4. Turn an email message or a Facebook post into a book

In any week, I’ll write dozens of email messages in response to student and reader questions. If you’re a blogger, or answer questions as part of your job, you have a wonderful resource. You know what people want to know.

That’s immensely valuable. I’ve trained myself to go back at the end of the day, to look at all the questions I’ve answered. If I think something is particularly valuable for many people, rather than just one person, I copy the message into Evernote.

Although I’ve never used any of those messages as the seed for a book, I know many bloggers who have. Someone asked them just the right questions about their blog’s topic — weight loss, or online business, stress and burnout, branding — and they used that topic for a book.

5. Use the immense power of magazines: they do the research for you

I’m a big fan of I’ve suggested that website as a source of ideas to my students many times. My theory about why magazine covers are so inspiring is this: they help writers to see their ideas in terms of the audience.

Beginning writers especially find it a real challenge to target an audience. Most beginners write a book, and then go hunting for the audience. That’s exactly backwards. Start with the audience.

At, that targeting is done for you. Many thousands of dollars of research goes into every magazine. You can see the results of that research on the cover — the cover is a magazine’s advertisement. It needs to instantly stand out, and be instantly be appealing to their audience.

Kill performance anxiety: just start writing

Every book you’ll ever write has challenges, and most of those challenges are easily overcome. You may never find the “perfect” bestselling topic or genre for you. By perfect, I mean that the book is easy to write — the words flow from your fingertips — and moreover, the book sells thousands of copies.

In around 40 years of writing, I’ve occasionally had a flash of pure inspiration. I got an idea, sat down to write the book, and finished it in a week or two. While pleasant, you can’t count on those flashes.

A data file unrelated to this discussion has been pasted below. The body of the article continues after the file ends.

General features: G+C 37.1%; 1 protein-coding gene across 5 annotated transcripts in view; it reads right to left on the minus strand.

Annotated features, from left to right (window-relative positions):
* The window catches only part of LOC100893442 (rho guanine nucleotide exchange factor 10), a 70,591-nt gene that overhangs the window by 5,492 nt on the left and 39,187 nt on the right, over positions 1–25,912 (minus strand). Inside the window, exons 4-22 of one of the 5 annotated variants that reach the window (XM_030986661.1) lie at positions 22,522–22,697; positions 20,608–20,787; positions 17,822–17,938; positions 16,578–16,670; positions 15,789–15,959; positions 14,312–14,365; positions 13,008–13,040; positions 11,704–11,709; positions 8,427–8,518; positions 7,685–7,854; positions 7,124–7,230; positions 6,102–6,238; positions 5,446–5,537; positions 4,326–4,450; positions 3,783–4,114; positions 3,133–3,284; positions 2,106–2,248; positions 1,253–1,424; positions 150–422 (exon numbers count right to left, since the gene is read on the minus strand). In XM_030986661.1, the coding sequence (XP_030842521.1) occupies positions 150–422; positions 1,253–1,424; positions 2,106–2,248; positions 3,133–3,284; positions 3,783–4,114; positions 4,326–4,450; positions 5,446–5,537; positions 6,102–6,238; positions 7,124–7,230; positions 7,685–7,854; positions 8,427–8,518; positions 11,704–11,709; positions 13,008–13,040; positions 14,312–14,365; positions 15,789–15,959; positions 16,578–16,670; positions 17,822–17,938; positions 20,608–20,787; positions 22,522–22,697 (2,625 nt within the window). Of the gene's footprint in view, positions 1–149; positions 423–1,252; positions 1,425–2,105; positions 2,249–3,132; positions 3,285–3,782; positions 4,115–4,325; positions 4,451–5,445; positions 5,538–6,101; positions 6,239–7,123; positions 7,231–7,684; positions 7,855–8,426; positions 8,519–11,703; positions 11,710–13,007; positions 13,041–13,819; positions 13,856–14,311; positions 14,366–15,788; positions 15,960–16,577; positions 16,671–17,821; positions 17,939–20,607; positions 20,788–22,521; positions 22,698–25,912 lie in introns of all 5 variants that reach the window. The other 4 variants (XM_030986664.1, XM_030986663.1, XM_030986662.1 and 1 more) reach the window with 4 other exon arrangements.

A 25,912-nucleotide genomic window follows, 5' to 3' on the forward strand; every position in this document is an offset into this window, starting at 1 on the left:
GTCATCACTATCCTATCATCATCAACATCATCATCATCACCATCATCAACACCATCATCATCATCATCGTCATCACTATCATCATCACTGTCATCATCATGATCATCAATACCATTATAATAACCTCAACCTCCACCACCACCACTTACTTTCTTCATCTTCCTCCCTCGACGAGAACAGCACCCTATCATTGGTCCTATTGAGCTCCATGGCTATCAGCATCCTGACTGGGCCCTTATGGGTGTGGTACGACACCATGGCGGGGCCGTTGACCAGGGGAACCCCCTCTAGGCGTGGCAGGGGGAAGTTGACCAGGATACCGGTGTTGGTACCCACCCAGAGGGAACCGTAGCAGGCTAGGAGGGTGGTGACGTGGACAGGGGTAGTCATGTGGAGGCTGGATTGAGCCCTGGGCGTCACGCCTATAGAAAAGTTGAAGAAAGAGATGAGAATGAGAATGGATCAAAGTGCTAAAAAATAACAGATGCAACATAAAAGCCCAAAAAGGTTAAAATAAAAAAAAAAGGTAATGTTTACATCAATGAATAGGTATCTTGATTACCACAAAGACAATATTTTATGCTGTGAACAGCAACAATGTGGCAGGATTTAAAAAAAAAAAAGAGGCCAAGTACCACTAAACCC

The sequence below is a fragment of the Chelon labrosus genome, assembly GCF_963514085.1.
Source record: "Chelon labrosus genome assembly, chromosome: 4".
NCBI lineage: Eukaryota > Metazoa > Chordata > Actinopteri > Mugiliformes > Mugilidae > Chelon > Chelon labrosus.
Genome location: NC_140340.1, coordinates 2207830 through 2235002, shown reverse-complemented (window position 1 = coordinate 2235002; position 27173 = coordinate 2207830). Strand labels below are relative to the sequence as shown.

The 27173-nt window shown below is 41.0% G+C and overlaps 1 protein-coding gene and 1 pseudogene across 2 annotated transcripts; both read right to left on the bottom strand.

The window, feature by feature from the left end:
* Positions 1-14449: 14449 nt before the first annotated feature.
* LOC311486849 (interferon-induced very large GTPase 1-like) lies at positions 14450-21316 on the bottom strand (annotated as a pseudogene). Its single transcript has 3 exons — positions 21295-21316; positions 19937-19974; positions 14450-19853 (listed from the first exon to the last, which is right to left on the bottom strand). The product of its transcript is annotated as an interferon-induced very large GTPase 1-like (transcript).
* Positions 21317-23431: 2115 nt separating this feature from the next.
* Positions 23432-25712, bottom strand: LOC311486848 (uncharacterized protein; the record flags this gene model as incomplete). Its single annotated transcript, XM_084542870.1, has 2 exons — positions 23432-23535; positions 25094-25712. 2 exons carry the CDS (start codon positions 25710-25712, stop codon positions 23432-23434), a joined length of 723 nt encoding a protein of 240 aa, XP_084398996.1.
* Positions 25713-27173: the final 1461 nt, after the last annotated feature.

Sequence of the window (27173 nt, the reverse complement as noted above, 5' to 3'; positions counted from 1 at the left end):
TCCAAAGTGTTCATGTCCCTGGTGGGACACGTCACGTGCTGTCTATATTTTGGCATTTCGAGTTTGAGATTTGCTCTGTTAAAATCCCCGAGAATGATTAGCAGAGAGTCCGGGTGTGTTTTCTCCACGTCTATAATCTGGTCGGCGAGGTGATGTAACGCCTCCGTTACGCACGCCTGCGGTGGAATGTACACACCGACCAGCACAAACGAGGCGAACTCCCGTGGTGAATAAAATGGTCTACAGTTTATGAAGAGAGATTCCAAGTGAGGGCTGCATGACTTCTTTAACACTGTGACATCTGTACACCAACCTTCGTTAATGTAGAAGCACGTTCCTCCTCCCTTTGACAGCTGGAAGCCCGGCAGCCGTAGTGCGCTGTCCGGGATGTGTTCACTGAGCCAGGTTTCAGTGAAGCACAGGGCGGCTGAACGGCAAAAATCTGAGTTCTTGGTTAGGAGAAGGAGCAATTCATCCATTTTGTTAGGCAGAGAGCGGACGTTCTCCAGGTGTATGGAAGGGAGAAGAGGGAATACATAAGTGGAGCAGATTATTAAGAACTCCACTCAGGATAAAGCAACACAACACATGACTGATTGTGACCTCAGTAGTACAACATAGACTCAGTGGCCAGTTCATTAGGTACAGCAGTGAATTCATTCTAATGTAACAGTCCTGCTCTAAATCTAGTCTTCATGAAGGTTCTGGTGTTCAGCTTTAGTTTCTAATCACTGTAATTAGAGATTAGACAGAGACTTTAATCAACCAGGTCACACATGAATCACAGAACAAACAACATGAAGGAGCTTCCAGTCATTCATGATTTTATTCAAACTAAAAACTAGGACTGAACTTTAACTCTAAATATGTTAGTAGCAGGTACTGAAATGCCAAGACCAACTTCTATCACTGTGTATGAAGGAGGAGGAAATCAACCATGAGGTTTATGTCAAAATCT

Choose a book idea, and start writing… today. 🙂

Resources to build your writing career

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Need help with your writing? Visit our online store, or check our our ebooks for writers.

Master Fiction Writing: Craft A Novel in 31 Days

Master Fiction Writing: Craft A Novel in 31 Days

Series: Selling Writer Strategies, Book 4
Genre: Writing
Tag: writing fiction
You want to write a novel. Perhaps you can't get started. Or maybe you got started, and then you stopped.You need a plan, broken down into easy steps. This program began as a 30-day challenge which I organized for readers in 2010. Hundreds of writers joined the challenge and completed it. They wrote novels. More info →

Blog Your Nonfiction Book: Write A Book The Lazy Way

Blog Your Nonfiction Book: Write A Book The Lazy Way

You want to write a book, but you don’t have time. You can’t devote months of your life to a project which may or may not work. Moreover, you have no idea who will buy your book. Maybe your nonfiction book idea is a dud, and no one will want to read it, much less pay for it.

In short, you totally lack confidence.

It’s fine to feel this way, so let’s look at a simple, and completely LAZY way to write a book.

Write a book FAST, bit by bit — and presell it too

Write your book, bit by bit, and have eager buyers waiting to buy itClick To Tweet

What if you could write your book, bit by bit, and have eager buyers waiting to buy it? Today, that’s more than possible. You can do it. You can even get paid to write your book before you finish it.

Let’s look at how you can write fast, and presell your book.

1. Blog your book: write it blog post by blog post